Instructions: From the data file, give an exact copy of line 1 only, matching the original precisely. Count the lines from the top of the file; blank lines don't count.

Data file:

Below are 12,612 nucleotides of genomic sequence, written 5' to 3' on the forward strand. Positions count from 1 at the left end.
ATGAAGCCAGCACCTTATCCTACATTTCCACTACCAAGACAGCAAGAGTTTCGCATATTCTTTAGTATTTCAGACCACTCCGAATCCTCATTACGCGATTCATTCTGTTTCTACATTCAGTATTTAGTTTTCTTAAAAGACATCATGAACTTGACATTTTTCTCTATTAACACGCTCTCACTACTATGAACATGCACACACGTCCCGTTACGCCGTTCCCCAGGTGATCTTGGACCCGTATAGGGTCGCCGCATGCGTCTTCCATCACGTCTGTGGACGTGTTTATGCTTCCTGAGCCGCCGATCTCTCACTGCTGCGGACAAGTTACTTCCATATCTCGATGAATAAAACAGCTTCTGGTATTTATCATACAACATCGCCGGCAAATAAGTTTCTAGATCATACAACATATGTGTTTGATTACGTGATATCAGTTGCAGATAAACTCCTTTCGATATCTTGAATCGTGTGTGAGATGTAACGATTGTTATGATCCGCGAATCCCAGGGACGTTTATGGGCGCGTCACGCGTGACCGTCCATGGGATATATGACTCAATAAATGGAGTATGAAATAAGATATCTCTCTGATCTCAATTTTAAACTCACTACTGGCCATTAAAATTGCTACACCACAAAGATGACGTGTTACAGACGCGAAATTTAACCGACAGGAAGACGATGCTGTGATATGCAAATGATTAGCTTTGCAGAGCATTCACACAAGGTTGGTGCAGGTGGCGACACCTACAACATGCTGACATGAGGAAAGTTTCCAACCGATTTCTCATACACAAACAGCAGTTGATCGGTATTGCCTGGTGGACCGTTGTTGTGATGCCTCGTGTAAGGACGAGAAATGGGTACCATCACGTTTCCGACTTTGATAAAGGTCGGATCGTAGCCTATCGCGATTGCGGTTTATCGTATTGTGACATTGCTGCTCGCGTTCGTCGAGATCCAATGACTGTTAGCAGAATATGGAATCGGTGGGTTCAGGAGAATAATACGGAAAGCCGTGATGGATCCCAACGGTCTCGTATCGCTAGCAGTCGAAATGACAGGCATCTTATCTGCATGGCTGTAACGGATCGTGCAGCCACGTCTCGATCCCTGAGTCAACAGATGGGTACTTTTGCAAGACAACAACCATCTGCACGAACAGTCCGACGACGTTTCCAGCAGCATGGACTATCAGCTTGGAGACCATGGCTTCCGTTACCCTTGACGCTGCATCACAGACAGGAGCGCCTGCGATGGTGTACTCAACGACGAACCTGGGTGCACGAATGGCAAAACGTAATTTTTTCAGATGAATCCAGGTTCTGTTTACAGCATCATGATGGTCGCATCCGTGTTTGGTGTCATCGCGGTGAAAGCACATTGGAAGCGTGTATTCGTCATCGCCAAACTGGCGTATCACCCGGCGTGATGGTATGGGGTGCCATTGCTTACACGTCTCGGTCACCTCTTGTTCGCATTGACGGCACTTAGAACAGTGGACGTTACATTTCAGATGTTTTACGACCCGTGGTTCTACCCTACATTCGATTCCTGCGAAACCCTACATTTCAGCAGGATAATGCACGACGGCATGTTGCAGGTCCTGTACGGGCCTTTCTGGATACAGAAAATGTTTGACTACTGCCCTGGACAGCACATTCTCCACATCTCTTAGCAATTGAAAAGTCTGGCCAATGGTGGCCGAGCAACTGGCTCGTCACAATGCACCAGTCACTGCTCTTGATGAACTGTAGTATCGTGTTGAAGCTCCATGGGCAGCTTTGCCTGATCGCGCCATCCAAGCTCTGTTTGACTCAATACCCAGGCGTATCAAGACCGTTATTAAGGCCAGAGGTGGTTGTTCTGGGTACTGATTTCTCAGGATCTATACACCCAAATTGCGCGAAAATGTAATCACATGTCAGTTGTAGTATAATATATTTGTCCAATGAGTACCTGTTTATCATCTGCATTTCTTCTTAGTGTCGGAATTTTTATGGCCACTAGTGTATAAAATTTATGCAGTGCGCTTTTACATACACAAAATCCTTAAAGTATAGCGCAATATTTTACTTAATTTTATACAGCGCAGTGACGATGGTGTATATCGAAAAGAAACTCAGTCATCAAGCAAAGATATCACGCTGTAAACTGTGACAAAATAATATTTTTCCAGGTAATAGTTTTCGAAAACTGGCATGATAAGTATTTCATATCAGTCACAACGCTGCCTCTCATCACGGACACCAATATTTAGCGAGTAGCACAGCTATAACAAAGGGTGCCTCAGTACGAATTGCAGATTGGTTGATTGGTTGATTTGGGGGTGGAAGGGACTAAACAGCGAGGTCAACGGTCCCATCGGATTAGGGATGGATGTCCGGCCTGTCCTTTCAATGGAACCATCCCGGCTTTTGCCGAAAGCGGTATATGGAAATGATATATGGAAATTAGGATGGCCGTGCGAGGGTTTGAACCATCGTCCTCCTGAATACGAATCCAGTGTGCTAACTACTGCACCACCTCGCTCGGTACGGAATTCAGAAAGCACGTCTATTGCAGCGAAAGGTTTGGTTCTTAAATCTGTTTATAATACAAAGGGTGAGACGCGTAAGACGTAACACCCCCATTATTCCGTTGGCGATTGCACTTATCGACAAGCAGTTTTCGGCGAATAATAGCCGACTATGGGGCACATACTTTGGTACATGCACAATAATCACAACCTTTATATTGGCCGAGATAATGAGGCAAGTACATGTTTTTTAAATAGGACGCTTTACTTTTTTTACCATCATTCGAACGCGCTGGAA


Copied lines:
Below are 12,612 nucleotides of genomic sequence, written 5' to 3' on the forward strand. Positions count from 1 at the left end.